We're all going to get older, and when we do, having grab bars in our homes surely will come in handy. They might even be helpful now if you have guests who have physical challenges. They are fairly inexpensive to add, and could even be a selling point if you decide to sell your home in the future. Here are a few suggestions and guidelines you'll need to do the job successfully:
If you want to try a grab bar, consider using a portable suction-type bar in several places. You can give them a good test before buying one or two permanent ones.
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If you know or have a physical therapist, check with him or her as to proper placement. Most packaged grab bars also will give you some good suggestions. Generally speaking, you want grab bars placed in locations that will help you get up or down on your own. Besides the bathroom, you may want grab bars near stairs, doorways and other similar locations.
When shopping for a grab bar, you'll find they come in a wide variety of sizes and even some very nice finishes that will look great in any bathroom.
To ensure a safe mounting, you'll need to locate the studs in the wall. Most grab bars will need to be secured with several bolts or screws, so it's very important that you pinpoint the stud locations by using a stud finder.
Hopefully the grab bar will come with a drilling template as well. If not, you may want to make one. Set your mounting plate on a piece of paper, and use a pencil to mark the holes. Then you can tape the template to the wall to use it as your drill guide. If you don't hit a stud when your first hole is drilled, use a scrap of wire to probe the inside of the wall to locate the stud. Then adjust your drilling pattern so all screws will hit a stud.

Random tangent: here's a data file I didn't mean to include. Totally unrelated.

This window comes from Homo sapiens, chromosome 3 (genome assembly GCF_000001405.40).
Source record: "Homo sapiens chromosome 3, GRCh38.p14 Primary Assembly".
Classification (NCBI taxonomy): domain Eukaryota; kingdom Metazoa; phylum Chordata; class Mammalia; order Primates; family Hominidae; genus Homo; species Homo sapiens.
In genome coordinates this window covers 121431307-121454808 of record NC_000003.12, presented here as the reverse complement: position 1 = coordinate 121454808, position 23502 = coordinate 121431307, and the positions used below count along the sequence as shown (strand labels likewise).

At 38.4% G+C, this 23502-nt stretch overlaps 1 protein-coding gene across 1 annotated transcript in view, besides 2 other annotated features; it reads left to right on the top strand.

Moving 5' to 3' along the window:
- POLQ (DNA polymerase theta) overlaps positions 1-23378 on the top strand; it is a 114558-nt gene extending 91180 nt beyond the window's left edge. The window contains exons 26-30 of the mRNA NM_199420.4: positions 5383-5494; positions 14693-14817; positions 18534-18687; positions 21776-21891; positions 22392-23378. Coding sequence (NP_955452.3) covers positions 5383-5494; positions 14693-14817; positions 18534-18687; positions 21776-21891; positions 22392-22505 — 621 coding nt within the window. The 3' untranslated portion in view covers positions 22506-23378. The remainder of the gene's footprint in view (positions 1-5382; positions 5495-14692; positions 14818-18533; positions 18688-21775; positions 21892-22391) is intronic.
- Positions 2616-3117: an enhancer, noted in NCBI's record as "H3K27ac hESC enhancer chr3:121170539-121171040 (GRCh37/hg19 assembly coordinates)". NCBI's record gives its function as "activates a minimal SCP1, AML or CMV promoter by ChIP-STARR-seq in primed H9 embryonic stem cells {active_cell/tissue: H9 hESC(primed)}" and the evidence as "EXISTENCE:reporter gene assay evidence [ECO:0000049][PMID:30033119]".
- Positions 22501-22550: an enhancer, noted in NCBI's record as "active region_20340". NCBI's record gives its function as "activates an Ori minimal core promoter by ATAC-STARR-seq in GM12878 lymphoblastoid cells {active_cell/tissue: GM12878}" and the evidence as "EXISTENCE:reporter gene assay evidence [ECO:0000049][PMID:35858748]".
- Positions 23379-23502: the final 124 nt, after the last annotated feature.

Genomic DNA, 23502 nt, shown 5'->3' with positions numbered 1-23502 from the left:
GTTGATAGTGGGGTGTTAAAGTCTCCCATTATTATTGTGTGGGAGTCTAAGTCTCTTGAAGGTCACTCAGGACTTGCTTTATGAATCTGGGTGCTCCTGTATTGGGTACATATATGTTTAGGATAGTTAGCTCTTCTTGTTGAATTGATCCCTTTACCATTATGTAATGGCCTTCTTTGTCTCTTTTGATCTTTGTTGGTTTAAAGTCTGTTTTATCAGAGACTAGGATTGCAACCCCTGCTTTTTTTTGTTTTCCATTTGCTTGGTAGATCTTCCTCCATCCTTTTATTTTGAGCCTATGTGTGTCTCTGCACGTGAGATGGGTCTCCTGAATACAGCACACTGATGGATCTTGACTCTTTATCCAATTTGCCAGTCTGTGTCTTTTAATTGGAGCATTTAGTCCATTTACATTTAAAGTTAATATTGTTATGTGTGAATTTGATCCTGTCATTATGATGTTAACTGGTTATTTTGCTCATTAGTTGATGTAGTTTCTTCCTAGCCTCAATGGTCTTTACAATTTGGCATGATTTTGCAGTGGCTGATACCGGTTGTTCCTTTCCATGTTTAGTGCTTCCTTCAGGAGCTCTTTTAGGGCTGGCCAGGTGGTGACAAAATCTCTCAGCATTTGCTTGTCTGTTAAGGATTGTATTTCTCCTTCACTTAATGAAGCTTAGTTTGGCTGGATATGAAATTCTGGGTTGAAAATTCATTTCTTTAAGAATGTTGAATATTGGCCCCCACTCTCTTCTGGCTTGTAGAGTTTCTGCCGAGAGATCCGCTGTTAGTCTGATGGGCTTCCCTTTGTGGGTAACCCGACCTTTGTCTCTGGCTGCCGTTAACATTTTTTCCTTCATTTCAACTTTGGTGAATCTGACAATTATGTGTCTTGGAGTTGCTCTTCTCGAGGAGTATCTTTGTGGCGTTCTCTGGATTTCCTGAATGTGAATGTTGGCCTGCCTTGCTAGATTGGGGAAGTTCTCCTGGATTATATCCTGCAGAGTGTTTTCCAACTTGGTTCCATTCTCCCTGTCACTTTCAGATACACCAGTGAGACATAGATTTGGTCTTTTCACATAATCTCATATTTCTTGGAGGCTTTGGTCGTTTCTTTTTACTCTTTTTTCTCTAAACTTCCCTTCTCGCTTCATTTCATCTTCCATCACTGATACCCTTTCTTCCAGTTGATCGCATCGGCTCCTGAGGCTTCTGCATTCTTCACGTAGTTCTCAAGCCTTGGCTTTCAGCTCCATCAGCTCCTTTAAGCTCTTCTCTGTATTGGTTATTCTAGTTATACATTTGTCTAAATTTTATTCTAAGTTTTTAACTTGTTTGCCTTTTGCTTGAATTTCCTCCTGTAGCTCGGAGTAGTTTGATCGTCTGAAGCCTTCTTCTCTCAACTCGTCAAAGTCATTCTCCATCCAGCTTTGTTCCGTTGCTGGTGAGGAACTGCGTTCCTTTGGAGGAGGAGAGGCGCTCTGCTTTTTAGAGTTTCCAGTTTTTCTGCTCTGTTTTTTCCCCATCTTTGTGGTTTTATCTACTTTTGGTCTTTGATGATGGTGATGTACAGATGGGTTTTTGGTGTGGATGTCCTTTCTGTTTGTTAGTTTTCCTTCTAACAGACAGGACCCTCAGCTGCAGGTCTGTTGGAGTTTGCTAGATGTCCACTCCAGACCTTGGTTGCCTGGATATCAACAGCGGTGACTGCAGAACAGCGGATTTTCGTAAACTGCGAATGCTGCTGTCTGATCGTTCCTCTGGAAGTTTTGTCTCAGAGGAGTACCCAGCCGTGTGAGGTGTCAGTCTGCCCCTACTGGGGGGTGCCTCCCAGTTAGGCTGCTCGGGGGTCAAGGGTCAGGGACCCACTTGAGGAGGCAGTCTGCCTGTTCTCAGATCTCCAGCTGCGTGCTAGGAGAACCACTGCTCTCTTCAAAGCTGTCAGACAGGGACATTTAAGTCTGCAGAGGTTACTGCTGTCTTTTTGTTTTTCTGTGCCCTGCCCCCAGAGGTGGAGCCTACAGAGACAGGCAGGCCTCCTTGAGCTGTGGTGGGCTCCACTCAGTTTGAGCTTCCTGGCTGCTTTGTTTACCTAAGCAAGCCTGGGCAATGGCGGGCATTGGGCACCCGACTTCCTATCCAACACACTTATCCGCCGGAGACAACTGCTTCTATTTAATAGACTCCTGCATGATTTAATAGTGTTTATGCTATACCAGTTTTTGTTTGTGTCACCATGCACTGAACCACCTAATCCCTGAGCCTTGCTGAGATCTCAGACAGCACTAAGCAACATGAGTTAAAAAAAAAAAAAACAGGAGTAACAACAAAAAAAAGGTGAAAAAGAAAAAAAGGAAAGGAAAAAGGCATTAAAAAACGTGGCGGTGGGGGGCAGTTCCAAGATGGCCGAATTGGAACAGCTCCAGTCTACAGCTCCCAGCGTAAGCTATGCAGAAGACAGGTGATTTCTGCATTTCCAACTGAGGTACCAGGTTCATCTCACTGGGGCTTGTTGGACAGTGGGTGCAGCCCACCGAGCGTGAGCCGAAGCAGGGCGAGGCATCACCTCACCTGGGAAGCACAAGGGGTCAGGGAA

To drill into tile, you will need to use a glass and tile bit.
If your grab bar is going to be located on a shower wall, it also needs to be sealed at the holes to prevent moisture from working its way into the wall. Silicone caulk will do the trick.
Having a grab bar might grab you, even if you don't need one yet.
Lattice is great for holding vines, but it's also pretty handy for holding other things in your workshop. If you can grab a couple of scraps about the same size, and mount them side-by-side about 2 to 3 feet apart on an exposed stud wall, you can slide pieces of pipe, dowel, wood trim and other similar items through the holes of the lattice so they act as a support for them. Mount them up high, and your materials will be stored securely and ready to use when you need them.
Curtains to leak
We recently visited a friend's lake house. The weather was nice, but we had some minor flooding in the bathroom. The hanging shower curtain was a little too short for the shower, and water was coming out from underneath it and onto the floor. We couldn't lower the shower curtain rod, so we bought more shower curtain rings and added another set of these to the existing rings. The added length was enough to prevent water from coming out onto the floor. No more flooding!
• So many of us are using rechargeable tools these days that it makes sense to create your own "charging station." Just install these chargers together in one place, with a surge protector/power strip. Then you can keep your batteries charged and ready, all in one place.
• Our last family outing was overrun by bugs. We had the toughest time getting rid of the flies. Then, a neighboring camper suggested we fill up some clear plastic bags with water and hang them from the canopy over our table. I'm not sure why the flies don't like this, but it definitely worked. Best of all, we didn't have to use pesticides around our eating area.
• One of the best and least expensive ways to clean latex paint from a paint brush or roller is to soak the brush in very hot water or hot vinegar. This will loosen the paint and you can work it off in a short time, leaving behind a clean brush ready for your next paint job.
Q. We are getting ready to paint our house trim and would like to paint all of our gutters at the same time. Do we need to prep them in any way first? Do we need to paint the inside of them to help them last longer and resist rust?
A. If possible, use a metal primer before painting. Don't worry about the inside of the guttering. The metal is normally galvanized and made to resist rust for many years.